Archiparti, a Hong Kong-based tech startup, is making the job of interior designers more efficient and transparent with its online project management platform. By helping to set clear expectations with clients, standardizing paperwork and connecting with local construction companies, archiparti allows designers to focus on what they enjoy most — design.

On average, architects and interior designers spend 70 percent of their time dealing with logistics and only 30 percent on design, says Karbi Chan (陳悅) the 32-year-old founder of archiparti.

“Creativity should not be standardized, but if logistical procedures are standardized, you have more time for creative design,” Chan says.

Archiparti’s online platform matches freelance architects and interior designers with clients, and manages the logistics components in a construction project — from contracts and quotes to finding local construction companies.

“I started archiparti to make my own life easier. Who knew starting a business would be so tiring?” says Chan, who now leads a team of five.

The workflow on archiparti is divided into three parts — design, project management, and construction. A project “owner” first creates a project portfolio and supplies all the necessary documents on the website, the project is then announced to the relevant people in the membership database. Typically, an average of 13 choices of designer are listed to the project owner within two days.

Launched in 2015, archiparti has since attracted over 1,400 designers from 22 countries as members. Two-thirds are award-winning architects or interior designers, and more than half of them have more than 10 years of experience in the industry.

The platform, which receives hundreds of inquiries each month, makes money by charging a service fee from designers, the construction companies and project owners.

Archiparti has not received outside funding, but may look for funding in the future if it plans to scale up, says Chan.

How it all started

After obtaining a Master’s degree in architecture from Cornell University, Chan went on to work at international firms, such as Kengo Kuma and Associates, OMA and Barbican Center, before founding archiparti in August 2015. As an architect-turned-entrepreneur, Chan says she is well aware of the problems with industry practices.

“I wish there was archiparti 10 years ago,” Chan says, thinking back to when she was a fresh graduate — worrying about contract terms and unaligned client expectations.

A few years ago, she mentioned these inefficiencies to her boss at the time but his response was, “I don’t think the industry needs to change. I think it’s you people, the young generation [that needs to change],” Chan quotes from memory.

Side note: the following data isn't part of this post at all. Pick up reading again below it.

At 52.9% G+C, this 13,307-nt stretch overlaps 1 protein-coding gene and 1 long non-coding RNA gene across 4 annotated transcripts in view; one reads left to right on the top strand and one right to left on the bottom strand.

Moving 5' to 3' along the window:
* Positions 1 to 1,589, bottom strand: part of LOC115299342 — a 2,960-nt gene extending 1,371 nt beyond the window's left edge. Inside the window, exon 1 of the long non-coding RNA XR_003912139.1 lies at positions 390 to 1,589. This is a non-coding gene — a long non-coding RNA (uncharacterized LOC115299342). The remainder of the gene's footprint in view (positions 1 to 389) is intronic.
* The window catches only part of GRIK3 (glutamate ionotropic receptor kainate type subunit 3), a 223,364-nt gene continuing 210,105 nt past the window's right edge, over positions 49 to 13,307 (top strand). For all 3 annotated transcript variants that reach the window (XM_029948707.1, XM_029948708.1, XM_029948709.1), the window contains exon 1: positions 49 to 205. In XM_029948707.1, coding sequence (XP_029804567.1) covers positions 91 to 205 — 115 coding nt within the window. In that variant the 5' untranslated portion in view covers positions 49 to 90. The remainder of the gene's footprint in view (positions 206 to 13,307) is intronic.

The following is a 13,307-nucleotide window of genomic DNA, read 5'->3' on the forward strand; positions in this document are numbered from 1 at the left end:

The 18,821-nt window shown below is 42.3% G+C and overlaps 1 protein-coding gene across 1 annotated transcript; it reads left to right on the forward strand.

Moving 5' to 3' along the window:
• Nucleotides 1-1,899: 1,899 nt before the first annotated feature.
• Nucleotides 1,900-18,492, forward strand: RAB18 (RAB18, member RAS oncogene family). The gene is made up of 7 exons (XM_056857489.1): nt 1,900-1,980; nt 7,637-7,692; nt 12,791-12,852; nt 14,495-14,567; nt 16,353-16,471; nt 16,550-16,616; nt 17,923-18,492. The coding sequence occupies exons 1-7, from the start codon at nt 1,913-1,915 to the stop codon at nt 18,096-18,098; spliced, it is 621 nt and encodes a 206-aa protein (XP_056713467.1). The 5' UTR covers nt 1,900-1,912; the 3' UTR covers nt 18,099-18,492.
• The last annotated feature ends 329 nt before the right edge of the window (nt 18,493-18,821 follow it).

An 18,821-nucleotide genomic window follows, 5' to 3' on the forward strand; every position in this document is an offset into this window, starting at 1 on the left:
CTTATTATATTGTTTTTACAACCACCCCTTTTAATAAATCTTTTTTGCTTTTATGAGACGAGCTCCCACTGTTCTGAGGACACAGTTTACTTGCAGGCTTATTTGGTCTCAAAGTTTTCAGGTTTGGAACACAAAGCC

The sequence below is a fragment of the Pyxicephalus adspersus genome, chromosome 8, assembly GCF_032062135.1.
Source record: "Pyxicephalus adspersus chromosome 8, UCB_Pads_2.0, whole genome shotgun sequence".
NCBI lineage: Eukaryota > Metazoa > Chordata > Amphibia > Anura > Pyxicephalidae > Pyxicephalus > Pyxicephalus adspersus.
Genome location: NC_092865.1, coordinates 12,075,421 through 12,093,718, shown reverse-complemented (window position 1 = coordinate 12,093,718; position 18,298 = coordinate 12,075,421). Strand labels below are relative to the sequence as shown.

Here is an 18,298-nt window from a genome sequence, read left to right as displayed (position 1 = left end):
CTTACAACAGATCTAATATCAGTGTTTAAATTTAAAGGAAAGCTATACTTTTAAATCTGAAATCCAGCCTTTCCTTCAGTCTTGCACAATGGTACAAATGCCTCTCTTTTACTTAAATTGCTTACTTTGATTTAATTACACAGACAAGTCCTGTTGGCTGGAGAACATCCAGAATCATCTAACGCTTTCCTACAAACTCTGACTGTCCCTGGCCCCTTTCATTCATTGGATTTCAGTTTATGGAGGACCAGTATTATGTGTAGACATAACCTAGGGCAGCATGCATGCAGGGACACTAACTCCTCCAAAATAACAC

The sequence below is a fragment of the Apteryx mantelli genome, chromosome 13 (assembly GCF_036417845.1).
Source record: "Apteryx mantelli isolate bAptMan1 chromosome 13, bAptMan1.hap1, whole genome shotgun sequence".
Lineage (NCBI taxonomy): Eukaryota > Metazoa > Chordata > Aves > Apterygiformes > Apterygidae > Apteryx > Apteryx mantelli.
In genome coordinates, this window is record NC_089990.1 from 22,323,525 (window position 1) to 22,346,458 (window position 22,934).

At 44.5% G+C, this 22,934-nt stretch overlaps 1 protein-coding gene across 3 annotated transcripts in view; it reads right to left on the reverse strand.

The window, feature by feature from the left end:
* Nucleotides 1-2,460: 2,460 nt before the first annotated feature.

For many architects, long work hours are part of the job, and persistence and discipline are values rooted in the older generation.

“I’m not going to play this game,” Chan recalls thinking. She left her job to not only start her own company but also to change the industry’s working culture.

What the designers say

“I think the working patterns are great and the hours are flexible,” said Taiwanese interior designer Kei Lin (林雙慶), 39, referring to his first match on archiparti earlier this year. Since the expectations and fees are clearly listed, “it’s quite good for us designers.”

In comparison to his usual experience with Taiwanese clients, who tend to ask for changes in the design without paying a fee, archiparti’s clear contract terms help eliminate these gray areas.

But he worries that Taiwan’s market is not suitable for archiparti because the platform is “very much based on trust,” and from his experience working with Taiwanese clients, “they prefer to meet the designer in person, get to know you first before even seeing your portfolio.”

Lin founded his own design firm, Kei Design Studio, three years ago and most of his early clients were introduced by friends and relatives. “Taiwanese clients are less acceptive of online platforms because they often a wary of high commission fees and scammers.”

The designer's first project with archiparti was based in Hong Kong where he worked alongside two other interior designers, one from Hong Kong and the other from England. “It was a great [cultural] exchange experience,” and he is open to future projects based in China or Europe.

Going international and changing industry norms

The majority of archiparti’s projects have been based in Hong Kong and Shenzhen, China. They are typically small-scale projects commissioned by people renovating their homes, offices and retail stores.

While there are advantages concentrating on the local market, Chan’s vision is for an international platform. She plans to develop more partnerships with construction companies outside of Hong Kong.

When asked about her proudest moment so far, Chan slowed from her fast talking manner, “I haven’t really thought about that,” she said.

She recalls a designer telling her that the freelance opportunity archiparti provides is something architects and designers wanted but never thought was possible.

“This is changing the industry, so even if it fails, at least you inspired a generation of people to think what the alternative can be, instead of just doing the same thing,” Chan said.

Editor: Edward White